Most of them are iterative, we you start off building an app and it starts with one screen, then it becomes two, then it becomes three, then you add a few behaviours, a couple of buttons, add a couple of dashboards with charts and graphs. And, you know, they build out slowly over time.
Andrew Cranston: 33:23
Absolutely, Jordan Jordan is right, though it is very accessible. And, and like I said, it’s a good opportunity to be in that safe, controlled environment, and be able to not not have to worry about that side of things and just play around and get errors and figure out what the errors mean and learn from them. And you and you know, like, there’s, you know, within proximo miniapp also has like a text box. where, you know, the main goal is just to show text. But I’ve actually found a lot of good uses for one other use case that just popped into my head that we should mention is somebody wanted a web hook to grab some data thrusted into podio, and then redirect the user somewhere else. So sort of like a confirmation land have have them land on a proxy web hook, study what the data of the web hook says, get some information from somewhere, and then redirect them somewhere based on another thing. So that text box was actually handy for us to kind of just have a place to land, catch URL parameters, which you can very easily pull out in the behaviours tab, do things with them, and then redirect the user to another to another place if they want to. So you find these little uses even for screens that you don’t you know, like some screens have a lot of other little hidden gems that you kind of have to test on your own. It’s really
funny that you mentioned that I actually hacked tech screens myself just a couple of weeks ago to Incorporate Ajax calls into many apps, so that you can have, you know, any screen that’s showing normally, and click a button that then loads another screen in the background, which is just a text screen that has some behaviours attached that do things in the background and report back to the main screen.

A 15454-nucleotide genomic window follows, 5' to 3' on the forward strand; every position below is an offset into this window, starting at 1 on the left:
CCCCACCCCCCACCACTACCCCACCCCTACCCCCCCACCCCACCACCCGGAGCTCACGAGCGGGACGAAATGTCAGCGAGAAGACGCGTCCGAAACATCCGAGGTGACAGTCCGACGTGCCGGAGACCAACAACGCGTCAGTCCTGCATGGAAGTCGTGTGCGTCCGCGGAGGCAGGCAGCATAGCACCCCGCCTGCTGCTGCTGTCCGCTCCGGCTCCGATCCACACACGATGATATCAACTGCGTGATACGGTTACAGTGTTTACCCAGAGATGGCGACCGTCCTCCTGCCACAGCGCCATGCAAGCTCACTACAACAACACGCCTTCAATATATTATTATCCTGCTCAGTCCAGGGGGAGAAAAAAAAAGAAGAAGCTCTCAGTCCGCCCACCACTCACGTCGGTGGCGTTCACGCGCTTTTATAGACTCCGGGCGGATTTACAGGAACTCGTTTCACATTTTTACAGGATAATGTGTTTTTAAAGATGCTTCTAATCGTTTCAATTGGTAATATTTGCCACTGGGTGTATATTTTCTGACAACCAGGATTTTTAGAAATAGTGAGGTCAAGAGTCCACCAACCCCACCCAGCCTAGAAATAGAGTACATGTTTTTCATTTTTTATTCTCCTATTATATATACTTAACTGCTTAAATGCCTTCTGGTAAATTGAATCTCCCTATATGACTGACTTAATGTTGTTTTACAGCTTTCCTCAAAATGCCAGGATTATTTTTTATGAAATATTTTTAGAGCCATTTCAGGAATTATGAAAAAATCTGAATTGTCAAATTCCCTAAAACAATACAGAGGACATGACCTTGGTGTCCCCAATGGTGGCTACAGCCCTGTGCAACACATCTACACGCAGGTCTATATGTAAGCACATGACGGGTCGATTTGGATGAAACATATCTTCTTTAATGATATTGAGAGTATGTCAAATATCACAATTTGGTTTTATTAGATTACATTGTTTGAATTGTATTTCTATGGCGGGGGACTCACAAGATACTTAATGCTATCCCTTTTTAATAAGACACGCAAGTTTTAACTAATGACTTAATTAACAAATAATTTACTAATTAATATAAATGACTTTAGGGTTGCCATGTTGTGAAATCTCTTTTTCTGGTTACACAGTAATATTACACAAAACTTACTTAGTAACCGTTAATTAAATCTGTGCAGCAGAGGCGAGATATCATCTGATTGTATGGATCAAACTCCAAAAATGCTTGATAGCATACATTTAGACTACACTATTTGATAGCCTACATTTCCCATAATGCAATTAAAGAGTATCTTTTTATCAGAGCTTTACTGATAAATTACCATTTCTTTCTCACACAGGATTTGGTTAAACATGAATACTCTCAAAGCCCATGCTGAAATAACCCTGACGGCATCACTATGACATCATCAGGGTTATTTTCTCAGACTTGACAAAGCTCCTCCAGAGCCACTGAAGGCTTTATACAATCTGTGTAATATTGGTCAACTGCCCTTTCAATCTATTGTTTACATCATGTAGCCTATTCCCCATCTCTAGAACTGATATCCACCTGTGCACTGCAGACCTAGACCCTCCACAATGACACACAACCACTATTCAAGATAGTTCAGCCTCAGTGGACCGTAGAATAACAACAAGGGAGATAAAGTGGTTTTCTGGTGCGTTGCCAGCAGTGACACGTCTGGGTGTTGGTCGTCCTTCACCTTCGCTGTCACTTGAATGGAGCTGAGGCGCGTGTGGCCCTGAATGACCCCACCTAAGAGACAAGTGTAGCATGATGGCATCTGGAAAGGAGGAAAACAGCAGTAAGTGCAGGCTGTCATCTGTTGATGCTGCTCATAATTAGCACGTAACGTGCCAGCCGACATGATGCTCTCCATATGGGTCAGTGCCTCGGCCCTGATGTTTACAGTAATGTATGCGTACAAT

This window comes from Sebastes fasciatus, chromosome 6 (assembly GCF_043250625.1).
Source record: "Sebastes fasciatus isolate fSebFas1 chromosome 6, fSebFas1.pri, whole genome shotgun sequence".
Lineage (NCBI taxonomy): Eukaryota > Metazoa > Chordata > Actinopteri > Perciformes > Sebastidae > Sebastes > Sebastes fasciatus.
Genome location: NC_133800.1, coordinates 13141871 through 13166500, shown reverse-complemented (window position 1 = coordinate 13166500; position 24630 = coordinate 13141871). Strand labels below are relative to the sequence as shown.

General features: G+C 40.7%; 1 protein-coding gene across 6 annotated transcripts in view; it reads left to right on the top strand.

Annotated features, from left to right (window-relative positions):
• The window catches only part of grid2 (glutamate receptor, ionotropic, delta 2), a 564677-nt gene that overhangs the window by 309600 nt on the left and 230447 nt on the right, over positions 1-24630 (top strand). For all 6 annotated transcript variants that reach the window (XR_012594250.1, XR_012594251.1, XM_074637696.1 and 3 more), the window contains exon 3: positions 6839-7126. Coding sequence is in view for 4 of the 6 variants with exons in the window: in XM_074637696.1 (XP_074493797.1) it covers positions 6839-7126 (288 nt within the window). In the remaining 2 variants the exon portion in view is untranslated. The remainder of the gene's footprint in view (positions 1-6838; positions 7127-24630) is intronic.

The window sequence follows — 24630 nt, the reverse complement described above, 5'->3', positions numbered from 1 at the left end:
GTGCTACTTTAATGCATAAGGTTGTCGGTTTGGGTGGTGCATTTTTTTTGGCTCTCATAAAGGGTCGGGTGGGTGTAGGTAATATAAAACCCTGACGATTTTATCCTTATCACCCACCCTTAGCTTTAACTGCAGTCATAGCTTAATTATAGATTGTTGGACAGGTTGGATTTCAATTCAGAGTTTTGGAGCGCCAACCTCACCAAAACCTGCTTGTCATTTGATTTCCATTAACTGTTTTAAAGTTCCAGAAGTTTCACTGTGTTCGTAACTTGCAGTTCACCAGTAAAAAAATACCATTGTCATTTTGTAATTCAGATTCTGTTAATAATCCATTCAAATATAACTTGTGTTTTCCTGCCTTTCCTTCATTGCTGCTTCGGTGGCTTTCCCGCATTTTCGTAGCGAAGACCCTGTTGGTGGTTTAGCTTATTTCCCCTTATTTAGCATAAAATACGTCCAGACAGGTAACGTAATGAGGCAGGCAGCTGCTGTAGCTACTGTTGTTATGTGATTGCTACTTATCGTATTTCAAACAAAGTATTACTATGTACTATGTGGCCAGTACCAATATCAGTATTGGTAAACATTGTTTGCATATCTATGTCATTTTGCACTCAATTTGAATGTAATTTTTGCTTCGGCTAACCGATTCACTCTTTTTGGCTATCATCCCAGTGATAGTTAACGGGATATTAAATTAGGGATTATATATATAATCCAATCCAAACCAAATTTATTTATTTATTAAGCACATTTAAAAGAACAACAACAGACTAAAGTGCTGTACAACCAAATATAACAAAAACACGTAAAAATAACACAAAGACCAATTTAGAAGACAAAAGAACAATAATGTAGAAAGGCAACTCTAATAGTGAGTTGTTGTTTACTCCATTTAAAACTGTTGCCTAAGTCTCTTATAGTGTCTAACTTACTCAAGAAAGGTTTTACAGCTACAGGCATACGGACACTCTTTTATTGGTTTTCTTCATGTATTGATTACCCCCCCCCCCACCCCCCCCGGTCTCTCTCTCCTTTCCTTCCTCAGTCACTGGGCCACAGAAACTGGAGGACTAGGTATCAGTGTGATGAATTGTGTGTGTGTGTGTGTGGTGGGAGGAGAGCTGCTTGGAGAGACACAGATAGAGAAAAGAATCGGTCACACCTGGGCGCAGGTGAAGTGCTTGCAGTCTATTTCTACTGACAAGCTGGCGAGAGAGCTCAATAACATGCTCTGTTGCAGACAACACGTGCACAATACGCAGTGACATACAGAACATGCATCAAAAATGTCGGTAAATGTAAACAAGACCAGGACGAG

Andrew Cranston: 35:17
I mean, that’s awesome. So you’re using like a remote curl and the proc script to do that. Yeah, exactly. Right. So So you have these, these text screens set up. And, and they can do other proc scripts, you know, it’s almost like your own back end, and this miniapp that can do things. And then you know, buttons can can call these, these, these pages and, and be able to, to catch data, right, where we’re using URL parameters, but it’s the same kind of principles.
Jordan Fleming: 35:45
So in essence, with with with this, you in the same way that I would say globey flow has, like, there’s easy entrance ways into globey flow, there’s beginner, medium and expert, right, like you, as a beginner with globey flow, you can do some really cool easy things, hey, let’s, when this happens, create an item over here and link it or you know, do that and then as you grow in confidence and scale and you keep experimenting and and you know you can you move up the ranks and you suddenly start to be able to do more, it sounds to me like with proc foo, in general, you’ve got that’s like the same progress just a level up. It’s like, it’s like globey flow or pw a has the starter to the expert level. And then you go up to you know, once you get the expert, sort of like that game, you know, back in the day, we used to play games, and you’d start on like, the easy. And once you beat it easy, you’d have to move up to the hard version like that, you know, and I think do like Wolfenstein 3d had the like catty don’t hurt me level, which is like talking not? For those who, yeah, probably don’t remember that game. But what was the shit and I played it the other day on a modulator. And it was awesome to try to guess. But it sounds to me like props was that same like, you could you can get started with a number of these things relatively basically, once you reach a level of going to proc foo, and then you can even grow growth even further,